- The visual system as economist: Neural resource allocation in visual adaptation Mar 30, 2013 | 5 / 5 (2) | 9
- Separate lives: Neuronal and organismal lifespans decoupled Mar 27, 2013 | 4.9 / 5 (8) | 0
- Sizing things up: The evolutionary neurobiology of scale invariance Feb 28, 2013 | 4.8 / 5 (10) | 14
How can there be a term called "intestinal metaplasia" of stomach
16 hours ago Hello everyone, Ok Stomach's normal epithelium is simple columnar, now in intestinal type of adenocarcinoma of stomach it undergoes "intestinal...
Pressure-volume curve: Elastic Recoil Pressure don't make sense
May 18, 2013 From pressure-volume curve of the lung and chest wall (attached photo), I don't understand why would the elastic recoil pressure of the lung is...
If you became brain-dead, would you want them to pull the plug?
May 17, 2013 I'd want the rest of me to stay alive. Sure it's a lousy way to live but it beats being all-the-way dead. Maybe if I make it 20 years they'll...
MRI bill question
May 15, 2013 Dear PFers, The hospital gave us a $12k bill for one MRI (head with contrast). The people I talked to at the hospital tell me that they do not...
Ratio of Hydrogen of Oxygen in Dessicated Animal Protein
May 13, 2013 As an experiment, for the past few months I've been consuming at least one portion of Jell-O or unflavored Knox gelatin per day. I'm 64, in very...
Alcohol and acetaminophen
May 13, 2013 Edit: sorry for the typo in the title , can't edit I looked around on google quite a bit and it's very hard to find precise information on the...
- More from Physics Forums - Medical Sciences
More news stories
The gap between life expectancy in patients with a mental illness and the general population has widened since 1985 and efforts to reduce this gap should focus on improving physical health, suggest researchers in a paper ...
Cancer 5 hours ago | not rated yet | 0
By studying the roles two proteins, thrombospondin-1 and prosaposin, play in discouraging cancer metastasis, a trans-Atlantic research team has identified a five-amino acid fragment of prosaposin that significantly reduces ...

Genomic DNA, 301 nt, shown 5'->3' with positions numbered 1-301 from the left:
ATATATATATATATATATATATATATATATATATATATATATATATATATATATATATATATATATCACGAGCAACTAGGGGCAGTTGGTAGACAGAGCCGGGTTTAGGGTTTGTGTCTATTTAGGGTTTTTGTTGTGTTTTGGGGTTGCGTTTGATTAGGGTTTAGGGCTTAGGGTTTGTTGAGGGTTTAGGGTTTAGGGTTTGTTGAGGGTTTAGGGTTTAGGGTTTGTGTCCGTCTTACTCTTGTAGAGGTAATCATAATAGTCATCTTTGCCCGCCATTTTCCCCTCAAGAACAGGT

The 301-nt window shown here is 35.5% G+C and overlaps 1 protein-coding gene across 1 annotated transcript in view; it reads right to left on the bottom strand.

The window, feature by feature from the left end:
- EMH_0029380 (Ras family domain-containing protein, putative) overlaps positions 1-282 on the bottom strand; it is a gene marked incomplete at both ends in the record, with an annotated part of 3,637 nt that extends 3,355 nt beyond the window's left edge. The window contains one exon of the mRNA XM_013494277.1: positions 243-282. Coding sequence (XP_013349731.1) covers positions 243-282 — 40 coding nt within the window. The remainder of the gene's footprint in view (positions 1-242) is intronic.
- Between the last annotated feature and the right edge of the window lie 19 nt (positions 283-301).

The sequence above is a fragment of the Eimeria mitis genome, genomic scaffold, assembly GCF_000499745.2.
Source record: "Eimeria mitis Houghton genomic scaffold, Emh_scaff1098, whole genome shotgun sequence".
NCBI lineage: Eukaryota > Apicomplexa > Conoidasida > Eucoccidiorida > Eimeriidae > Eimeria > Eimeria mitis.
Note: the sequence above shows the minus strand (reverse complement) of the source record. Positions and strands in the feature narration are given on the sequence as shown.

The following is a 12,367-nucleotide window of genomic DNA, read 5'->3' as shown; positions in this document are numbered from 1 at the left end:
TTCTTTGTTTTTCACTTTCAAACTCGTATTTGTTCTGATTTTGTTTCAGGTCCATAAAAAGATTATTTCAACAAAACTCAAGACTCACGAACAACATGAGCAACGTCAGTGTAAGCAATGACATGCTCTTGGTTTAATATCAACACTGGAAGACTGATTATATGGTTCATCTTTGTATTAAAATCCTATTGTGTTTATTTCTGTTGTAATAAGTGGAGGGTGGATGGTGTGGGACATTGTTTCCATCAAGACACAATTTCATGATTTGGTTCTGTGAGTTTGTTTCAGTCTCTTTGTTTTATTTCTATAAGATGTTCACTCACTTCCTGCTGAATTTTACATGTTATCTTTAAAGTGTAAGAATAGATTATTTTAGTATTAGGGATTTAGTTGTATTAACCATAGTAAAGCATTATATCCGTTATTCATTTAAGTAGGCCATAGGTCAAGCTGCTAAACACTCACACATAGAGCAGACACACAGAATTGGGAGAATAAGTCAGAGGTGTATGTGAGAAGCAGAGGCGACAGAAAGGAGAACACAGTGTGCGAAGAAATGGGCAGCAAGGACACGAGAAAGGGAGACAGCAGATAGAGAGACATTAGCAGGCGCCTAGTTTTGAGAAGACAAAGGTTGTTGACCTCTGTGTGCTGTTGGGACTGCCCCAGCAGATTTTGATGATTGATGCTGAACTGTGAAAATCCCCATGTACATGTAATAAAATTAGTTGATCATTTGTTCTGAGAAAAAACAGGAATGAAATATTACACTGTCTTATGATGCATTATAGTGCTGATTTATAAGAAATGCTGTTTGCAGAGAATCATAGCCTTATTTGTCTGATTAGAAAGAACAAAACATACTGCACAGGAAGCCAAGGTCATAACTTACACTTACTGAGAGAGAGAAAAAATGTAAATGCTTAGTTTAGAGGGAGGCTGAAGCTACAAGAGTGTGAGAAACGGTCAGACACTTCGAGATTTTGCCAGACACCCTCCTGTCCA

Cancer 6 hours ago | not rated yet | 0
A novel transcriptome-based classification of colon cancer that improves the current disease stratification based on clinicopathological variables and common DNA markers is presented in a study published in PLOS Medicine this w ...
Cancer 6 hours ago | not rated yet | 0
A study of veterans at high risk for developing lung cancer shows that low-dose computed tomography (LDCT) can be highly effective in helping clinicians spot tiny lung nodules which, in a small number of patients, may indicate ...
Cancer 8 hours ago | not rated yet | 0
An attack on glioblastoma brain tumor cells that uses a modified poliovirus is showing encouraging results in an early study to establish the proper dose level, researchers at Duke Cancer Institute report.
Cancer 10 hours ago | not rated yet | 0
(Medical Xpress)—Native peoples in regions where cameras are uncommon sometimes react with caution when their picture is taken. The fear that something must have been stolen from them to create the photo ...
12 hours ago | 4.2 / 5 (5) | 0 |
(Medical Xpress)—Despite spending billions of dollars on research and development, drug companies have been unable to come up with effective treatments for dementia and Alzheimer's Disease (AD). Now, A. ...
10 hours ago | 4.9 / 5 (9) | 0 |
Activating an enzyme known to play a role in the anti-aging benefits of calorie restriction delays the loss of brain cells and preserves cognitive function in mice, according to a study published in the May ...
6 hours ago | 5 / 5 (3) | 0 |
An experimental sleeping pill from US drug company Merck is effective at helping people fall and stay asleep, according to reviewers at the US Food and Drug Administration, which could soon approve the new drug.
5 hours ago | 3 / 5 (2) | 0
Australian scientists have charted the path of insulin action in cells in precise detail like never before. This provides a comprehensive blueprint for understanding what goes wrong in diabetes.
12 hours ago | 4.4 / 5 (5) | 0 |
A drug commonly used to treat depression and anxiety may improve a stress-related heart condition in people with stable coronary heart disease, according to researchers at Duke Medicine.
7 hours ago | not rated yet | 0 |